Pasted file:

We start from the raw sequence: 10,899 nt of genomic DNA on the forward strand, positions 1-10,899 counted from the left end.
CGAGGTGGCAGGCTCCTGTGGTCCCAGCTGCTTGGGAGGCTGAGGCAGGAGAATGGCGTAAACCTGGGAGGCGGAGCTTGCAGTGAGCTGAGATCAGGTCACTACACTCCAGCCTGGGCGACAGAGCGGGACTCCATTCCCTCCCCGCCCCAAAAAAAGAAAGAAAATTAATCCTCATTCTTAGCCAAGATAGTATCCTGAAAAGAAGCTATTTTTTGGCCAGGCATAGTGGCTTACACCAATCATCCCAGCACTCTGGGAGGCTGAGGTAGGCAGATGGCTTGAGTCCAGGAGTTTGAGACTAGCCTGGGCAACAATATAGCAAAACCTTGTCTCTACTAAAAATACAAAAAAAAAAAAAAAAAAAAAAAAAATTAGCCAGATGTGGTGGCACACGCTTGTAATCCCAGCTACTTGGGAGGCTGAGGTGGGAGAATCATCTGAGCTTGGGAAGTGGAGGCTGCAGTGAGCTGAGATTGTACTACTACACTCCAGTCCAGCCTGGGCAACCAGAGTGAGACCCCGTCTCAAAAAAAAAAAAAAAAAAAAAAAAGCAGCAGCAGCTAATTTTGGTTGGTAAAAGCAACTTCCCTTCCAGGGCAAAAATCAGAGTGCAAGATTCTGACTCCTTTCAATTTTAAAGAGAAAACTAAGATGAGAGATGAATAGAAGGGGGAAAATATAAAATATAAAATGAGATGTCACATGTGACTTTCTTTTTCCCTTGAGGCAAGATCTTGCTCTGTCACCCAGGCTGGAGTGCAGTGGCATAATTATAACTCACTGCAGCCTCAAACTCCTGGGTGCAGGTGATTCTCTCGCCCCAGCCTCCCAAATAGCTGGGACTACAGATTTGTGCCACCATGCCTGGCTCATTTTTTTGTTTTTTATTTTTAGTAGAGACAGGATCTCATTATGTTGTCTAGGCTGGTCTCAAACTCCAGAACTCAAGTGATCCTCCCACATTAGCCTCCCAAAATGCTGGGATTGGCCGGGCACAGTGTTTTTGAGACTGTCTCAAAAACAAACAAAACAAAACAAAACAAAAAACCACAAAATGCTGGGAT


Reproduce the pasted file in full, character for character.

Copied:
We start from the raw sequence: 10,899 nt of genomic DNA on the forward strand, positions 1-10,899 counted from the left end.
CGAGGTGGCAGGCTCCTGTGGTCCCAGCTGCTTGGGAGGCTGAGGCAGGAGAATGGCGTAAACCTGGGAGGCGGAGCTTGCAGTGAGCTGAGATCAGGTCACTACACTCCAGCCTGGGCGACAGAGCGGGACTCCATTCCCTCCCCGCCCCAAAAAAAGAAAGAAAATTAATCCTCATTCTTAGCCAAGATAGTATCCTGAAAAGAAGCTATTTTTTGGCCAGGCATAGTGGCTTACACCAATCATCCCAGCACTCTGGGAGGCTGAGGTAGGCAGATGGCTTGAGTCCAGGAGTTTGAGACTAGCCTGGGCAACAATATAGCAAAACCTTGTCTCTACTAAAAATACAAAAAAAAAAAAAAAAAAAAAAAAAATTAGCCAGATGTGGTGGCACACGCTTGTAATCCCAGCTACTTGGGAGGCTGAGGTGGGAGAATCATCTGAGCTTGGGAAGTGGAGGCTGCAGTGAGCTGAGATTGTACTACTACACTCCAGTCCAGCCTGGGCAACCAGAGTGAGACCCCGTCTCAAAAAAAAAAAAAAAAAAAAAAAAGCAGCAGCAGCTAATTTTGGTTGGTAAAAGCAACTTCCCTTCCAGGGCAAAAATCAGAGTGCAAGATTCTGACTCCTTTCAATTTTAAAGAGAAAACTAAGATGAGAGATGAATAGAAGGGGGAAAATATAAAATATAAAATGAGATGTCACATGTGACTTTCTTTTTCCCTTGAGGCAAGATCTTGCTCTGTCACCCAGGCTGGAGTGCAGTGGCATAATTATAACTCACTGCAGCCTCAAACTCCTGGGTGCAGGTGATTCTCTCGCCCCAGCCTCCCAAATAGCTGGGACTACAGATTTGTGCCACCATGCCTGGCTCATTTTTTTGTTTTTTATTTTTAGTAGAGACAGGATCTCATTATGTTGTCTAGGCTGGTCTCAAACTCCAGAACTCAAGTGATCCTCCCACATTAGCCTCCCAAAATGCTGGGATTGGCCGGGCACAGTGTTTTTGAGACTGTCTCAAAAACAAACAAAACAAAACAAAACAAAAAACCACAAAATGCTGGGAT